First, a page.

Posted on 21/06/2019

#Ecotourism #Uruguay

Uruguay is the eco-friendly destination you've been looking for

Uruguay may be South America's second smallest country, but it's well ahead of its neighbours when it comes to environmental innovation.

At the forefront of sustainability

Since 2016, over 95% of Uruguay's electricity supply has been generated by renewable energy sources. Around the beautifully clean landscape of this South American country, you'll find wind farms, hydroelectric plants and fields filled with solar panels. Uruguay is the place to be for a clean, green, eco-friendly holiday, and we're going to show you why. - Rui Baiao/123RF

Montevideo

Montevideo is the capital city of Uruguay, and is home to over a third of the country's entire population. The city is the world's sixth cleanest capital, and it shows. As you walk through the Montevideo, not only will you see barely any litter, you'll also be breathing some of the cleanest city air you've ever inhaled. Montevideo is also by the sea so you'll be able to smell that fresh, summery sea air all through its streets. - Daniel Ferreira-Leites Ciccarino/123rf

Wind power

Uruguay's wind power supply is something that barely even existed a decade ago, and now it's one of the largest in the world. After a fairly dry few years in the early 2000s, Uruguay began to lose power in their hydroelectric plants, so they turned to wind instead. Today, there are around 30 wind farms dotted around the country, producing over a third of the country's total electricity supply! - Daniel Ferreira-Leites Ciccarino/123rf

Hydroelectricity

The Uruguay River has such a volume and velocity that it has been responsible for a huge amount of the country's hydroelectric power supply since it opened in 1979. The Salto Grande Dam (pictured) and the section of the Uruguay River which feeds into it can be seen from space. This dam is shared between Argentina and Uruguay, as the river marks the border between the two countries. Hydro power in Uruguay comprises the majority of the country's renewable energy supply. - Martin Schneiter/123rf

Carrasco International Airport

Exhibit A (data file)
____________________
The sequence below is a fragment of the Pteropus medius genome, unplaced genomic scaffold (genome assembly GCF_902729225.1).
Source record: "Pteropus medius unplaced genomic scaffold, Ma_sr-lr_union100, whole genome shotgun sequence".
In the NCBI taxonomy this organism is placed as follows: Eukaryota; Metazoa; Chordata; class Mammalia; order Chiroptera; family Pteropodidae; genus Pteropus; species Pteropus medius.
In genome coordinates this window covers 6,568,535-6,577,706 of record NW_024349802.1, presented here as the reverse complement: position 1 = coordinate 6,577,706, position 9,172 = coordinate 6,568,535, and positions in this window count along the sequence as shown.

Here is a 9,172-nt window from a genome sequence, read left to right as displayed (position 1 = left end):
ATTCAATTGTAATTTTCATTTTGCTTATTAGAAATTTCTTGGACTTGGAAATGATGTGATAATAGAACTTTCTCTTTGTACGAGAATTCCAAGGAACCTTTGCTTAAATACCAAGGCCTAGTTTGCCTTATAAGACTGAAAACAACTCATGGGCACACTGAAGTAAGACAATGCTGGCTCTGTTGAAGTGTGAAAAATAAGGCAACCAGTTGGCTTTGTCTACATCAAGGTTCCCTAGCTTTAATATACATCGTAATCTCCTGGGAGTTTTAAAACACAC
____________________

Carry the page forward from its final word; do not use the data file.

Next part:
Montevideo's international airport may seem just like any other, but it's so much more than that. The airport has its own photovoltaic generation plant (solar panels) just beside the main terminal which provides the airport with its own supply of electricity. The airport aims to (and is on track to) become the first completely sustainable airport in the world, using solar panels which move with the sun to produce as much energy as possible. - Daniel Ferreira-Leites Ciccarino/123rf

Protected waters

The waters off the south coast of Uruguay are a home and breeding ground for countless species of cetaceans, including the southern right whale. In 2013, the Uruguayan government voted to protect these waters, and thus began the creation of the Whale and Dolphin Sanctuary of Uruguay. This organisation aims to protect these endangered marine animals by reducing human impact and noise pollution. - Ksenia Ragozina/123RF

Happy, healthy people

So why not head to Uruguay on your next holiday? You'll land in a nearly self-sufficient airport and stay in a hotel where you can rest easy knowing that the electricity you're using is supplied by renewable sources! And if that's not enough to convince you it's a great place, ask the locals. The Uruguayans are breathing cleaner, greener air, increasing their life expectancies and significantly reducing health risks. - Daniel Ferreira-Leites Ciccarino/123rf